HOUSTON John Wooden gave us the basics of modern-day coaching. Dean Smith refined 'em. James Naismith, well, he simply invented basketball.
Now the schools these greats once coached UCLA, North Carolina and Kansas are in the Final Four, a once-in-a-generation convergence of three of college basketball's most storied programs on the sport's biggest stage.
March Madness? This is more like Hoops History 101 getting ready to be played out in an oversized classroom called the Alamodome, starting Saturday in San Antonio.
UCLA, the team that won 10 titles in the '60s and '70s under the guidance of Wooden that rolled-up sheaf of game notes always in hand will play Memphis, a team that also has a colorful and successful history, though not nearly that of the other three.
The "Wizard of Westwood" is now 97 and recovering from a broken collarbone and wrist, but almost sure to watch his beloved Bruins, in their record 18th Final Four, on TV from home.
In Saturday's other semifinal, it will be Kansas against North Carolina, a perfect matchup with a perfect story line that of North Carolina coach Roy Williams going against Kansas, the program he left in 2003 amid shouts that he was a traitor for leaving his adopted school to return to his alma mater.
Carolina is in its 17th Final Four, and Kansas its 13th.
"They gave me a chance when I was not exactly a household name. I was barely a name in my own house," Williams said of Kansas. "I have no idea what my emotions will be. I'm just ecstatic for this club right now."
And speaking of perfect: This is the first time since the NCAA started seeding teams in 1979 that all four top teams from the South, Midwest, East and West regionals advanced to the Final Four.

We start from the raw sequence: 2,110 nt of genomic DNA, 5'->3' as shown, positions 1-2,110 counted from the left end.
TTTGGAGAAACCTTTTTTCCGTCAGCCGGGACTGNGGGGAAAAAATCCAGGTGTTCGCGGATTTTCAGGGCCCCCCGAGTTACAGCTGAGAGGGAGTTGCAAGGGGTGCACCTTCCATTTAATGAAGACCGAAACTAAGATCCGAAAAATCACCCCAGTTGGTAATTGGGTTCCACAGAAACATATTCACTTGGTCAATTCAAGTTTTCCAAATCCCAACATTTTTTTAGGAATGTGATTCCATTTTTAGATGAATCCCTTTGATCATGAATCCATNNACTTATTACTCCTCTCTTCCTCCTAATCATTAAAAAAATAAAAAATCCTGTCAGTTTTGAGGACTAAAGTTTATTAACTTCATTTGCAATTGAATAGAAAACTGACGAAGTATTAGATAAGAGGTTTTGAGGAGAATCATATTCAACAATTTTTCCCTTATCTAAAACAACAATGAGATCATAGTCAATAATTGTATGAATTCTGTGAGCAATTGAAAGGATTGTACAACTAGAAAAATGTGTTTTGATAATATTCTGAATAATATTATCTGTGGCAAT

"This is one of those years where it appears from the Day One, people said there are four teams that are a little bit better than everybody else," Memphis coach John Calipari said Sunday after his team's 85-67 win over Texas. "That's what they said. We happen to be one of those teams."
Among these four power programs is North Carolina was the overall No. 1 seed.
A big part of the uber-popularity of the NCAA tournament is the idea that the little guys really do have a chance to shock the world during these three magical weeks in March (and April). Two years ago, it was George Mason the commuter school in northern Virginia coming from nowhere to crash the Final Four party.
This year's George Mason was nearly 10th-seeded Davidson, which might be about the 10th-best-known school in the state of North Carolina, but still gave Kansas a heck of a run Sunday before falling 59-57.
The Jayhawks held their breath while Davidson's Jason Richards launched a 3-pointer at the buzzer that would have won it. It missed and KU prevailed to officially make it a Final Four for big boys, only.
These are the programs that were established in the 1890s, 1910s, 1920s, the ones that sell great players on their schools not only because of gleaming gyms and awesome weight rooms, but because it gives them a chance to wear the same uniforms as guys named Alcindor and Walton, Chamberlain and Manning, Jordan and Worthy.
Which new name might become household in the next week?
Maybe Tyler Hansbrough of North Carolina, the guy with the nickname "Psycho T," whose iconic picture is one of him bleeding with a broken nose after receiving a bone-rattling elbow in a game against archrival Duke last season.
Or Kevin Love, the sensational freshman who has fit into a veteran lineup at UCLA that is making its third straight trip to the Final Four.
Or Brandon Rush, the guard who has led Kansas in scoring all of his three years in college but has finally helped himself and his long-suffering coach, Bill Self, to the Final Four.
Or Derrick Rose, the Chicago kid who went to Memphis, chose jersey No. 23 and reminds many of the Windy City's most famous hoopster, Michael Jordan himself.
"It's little ol' Memphis against all these prestigious programs," Tigers guard Chris Douglas-Roberts said. "That's what it is, just little ol' Memphis."